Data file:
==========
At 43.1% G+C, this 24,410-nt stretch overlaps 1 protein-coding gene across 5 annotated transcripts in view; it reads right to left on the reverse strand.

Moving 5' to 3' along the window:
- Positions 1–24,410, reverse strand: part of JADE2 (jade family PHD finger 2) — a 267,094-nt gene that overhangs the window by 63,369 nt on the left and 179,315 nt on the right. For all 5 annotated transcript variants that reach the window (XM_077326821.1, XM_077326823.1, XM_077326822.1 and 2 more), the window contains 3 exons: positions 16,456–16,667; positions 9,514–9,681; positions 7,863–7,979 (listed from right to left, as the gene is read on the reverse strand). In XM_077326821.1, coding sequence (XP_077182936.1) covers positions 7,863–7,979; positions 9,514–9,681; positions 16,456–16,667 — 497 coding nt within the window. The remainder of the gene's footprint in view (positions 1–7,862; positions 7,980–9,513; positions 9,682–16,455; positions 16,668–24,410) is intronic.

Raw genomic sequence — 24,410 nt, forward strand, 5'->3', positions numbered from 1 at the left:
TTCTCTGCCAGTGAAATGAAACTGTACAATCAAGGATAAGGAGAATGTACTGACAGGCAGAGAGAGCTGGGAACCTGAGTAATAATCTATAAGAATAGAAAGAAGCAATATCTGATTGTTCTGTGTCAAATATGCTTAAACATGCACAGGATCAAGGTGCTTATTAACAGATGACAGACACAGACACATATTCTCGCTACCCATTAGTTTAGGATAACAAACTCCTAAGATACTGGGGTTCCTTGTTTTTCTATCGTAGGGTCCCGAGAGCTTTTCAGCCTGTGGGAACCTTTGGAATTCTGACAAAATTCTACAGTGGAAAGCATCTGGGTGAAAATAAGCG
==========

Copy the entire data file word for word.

At 43.1% G+C, this 24,410-nt stretch overlaps 1 protein-coding gene across 5 annotated transcripts in view; it reads right to left on the reverse strand.

Moving 5' to 3' along the window:
- Positions 1–24,410, reverse strand: part of JADE2 (jade family PHD finger 2) — a 267,094-nt gene that overhangs the window by 63,369 nt on the left and 179,315 nt on the right. For all 5 annotated transcript variants that reach the window (XM_077326821.1, XM_077326823.1, XM_077326822.1 and 2 more), the window contains 3 exons: positions 16,456–16,667; positions 9,514–9,681; positions 7,863–7,979 (listed from right to left, as the gene is read on the reverse strand). In XM_077326821.1, coding sequence (XP_077182936.1) covers positions 7,863–7,979; positions 9,514–9,681; positions 16,456–16,667 — 497 coding nt within the window. The remainder of the gene's footprint in view (positions 1–7,862; positions 7,980–9,513; positions 9,682–16,455; positions 16,668–24,410) is intronic.

Raw genomic sequence — 24,410 nt, forward strand, 5'->3', positions numbered from 1 at the left:
TTCTCTGCCAGTGAAATGAAACTGTACAATCAAGGATAAGGAGAATGTACTGACAGGCAGAGAGAGCTGGGAACCTGAGTAATAATCTATAAGAATAGAAAGAAGCAATATCTGATTGTTCTGTGTCAAATATGCTTAAACATGCACAGGATCAAGGTGCTTATTAACAGATGACAGACACAGACACATATTCTCGCTACCCATTAGTTTAGGATAACAAACTCCTAAGATACTGGGGTTCCTTGTTTTTCTATCGTAGGGTCCCGAGAGCTTTTCAGCCTGTGGGAACCTTTGGAATTCTGACAAAATTCTACAGTGGAAAGCATCTGGGTGAAAATAAGCG